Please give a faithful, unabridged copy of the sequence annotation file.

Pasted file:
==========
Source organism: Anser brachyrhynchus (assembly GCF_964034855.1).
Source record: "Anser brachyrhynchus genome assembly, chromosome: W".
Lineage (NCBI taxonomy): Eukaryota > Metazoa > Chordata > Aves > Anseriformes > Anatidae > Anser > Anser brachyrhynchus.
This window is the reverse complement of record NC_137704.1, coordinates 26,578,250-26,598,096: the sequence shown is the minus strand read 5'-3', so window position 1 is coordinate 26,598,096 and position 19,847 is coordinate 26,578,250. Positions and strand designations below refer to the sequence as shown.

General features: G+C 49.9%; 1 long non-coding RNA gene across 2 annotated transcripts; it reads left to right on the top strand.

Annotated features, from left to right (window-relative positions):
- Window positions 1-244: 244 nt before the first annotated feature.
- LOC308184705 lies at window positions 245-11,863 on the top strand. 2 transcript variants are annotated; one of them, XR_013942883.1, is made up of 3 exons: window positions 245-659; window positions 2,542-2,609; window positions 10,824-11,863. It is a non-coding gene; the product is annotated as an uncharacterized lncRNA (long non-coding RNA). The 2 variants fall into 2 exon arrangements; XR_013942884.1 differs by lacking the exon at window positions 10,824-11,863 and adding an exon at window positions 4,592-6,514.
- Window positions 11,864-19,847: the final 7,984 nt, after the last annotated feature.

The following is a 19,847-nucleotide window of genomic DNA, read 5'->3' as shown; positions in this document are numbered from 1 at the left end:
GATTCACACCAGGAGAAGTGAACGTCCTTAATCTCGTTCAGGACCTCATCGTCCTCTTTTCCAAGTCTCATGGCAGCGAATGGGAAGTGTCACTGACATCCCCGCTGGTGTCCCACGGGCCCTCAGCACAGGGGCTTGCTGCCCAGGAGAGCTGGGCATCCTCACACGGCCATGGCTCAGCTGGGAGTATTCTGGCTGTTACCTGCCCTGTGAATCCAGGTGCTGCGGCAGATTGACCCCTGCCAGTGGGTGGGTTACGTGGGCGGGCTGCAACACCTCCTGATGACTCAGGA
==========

Source organism: Anser brachyrhynchus (assembly GCF_964034855.1).
Source record: "Anser brachyrhynchus genome assembly, chromosome: W".
Lineage (NCBI taxonomy): Eukaryota > Metazoa > Chordata > Aves > Anseriformes > Anatidae > Anser > Anser brachyrhynchus.
This window is the reverse complement of record NC_137704.1, coordinates 26,578,250-26,598,096: the sequence shown is the minus strand read 5'-3', so window position 1 is coordinate 26,598,096 and position 19,847 is coordinate 26,578,250. Positions and strand designations below refer to the sequence as shown.

General features: G+C 49.9%; 1 long non-coding RNA gene across 2 annotated transcripts; it reads left to right on the top strand.

Annotated features, from left to right (window-relative positions):
- Window positions 1-244: 244 nt before the first annotated feature.
- LOC308184705 lies at window positions 245-11,863 on the top strand. 2 transcript variants are annotated; one of them, XR_013942883.1, is made up of 3 exons: window positions 245-659; window positions 2,542-2,609; window positions 10,824-11,863. It is a non-coding gene; the product is annotated as an uncharacterized lncRNA (long non-coding RNA). The 2 variants fall into 2 exon arrangements; XR_013942884.1 differs by lacking the exon at window positions 10,824-11,863 and adding an exon at window positions 4,592-6,514.
- Window positions 11,864-19,847: the final 7,984 nt, after the last annotated feature.

The following is a 19,847-nucleotide window of genomic DNA, read 5'->3' as shown; positions in this document are numbered from 1 at the left end:
GATTCACACCAGGAGAAGTGAACGTCCTTAATCTCGTTCAGGACCTCATCGTCCTCTTTTCCAAGTCTCATGGCAGCGAATGGGAAGTGTCACTGACATCCCCGCTGGTGTCCCACGGGCCCTCAGCACAGGGGCTTGCTGCCCAGGAGAGCTGGGCATCCTCACACGGCCATGGCTCAGCTGGGAGTATTCTGGCTGTTACCTGCCCTGTGAATCCAGGTGCTGCGGCAGATTGACCCCTGCCAGTGGGTGGGTTACGTGGGCGGGCTGCAACACCTCCTGATGACTCAGGA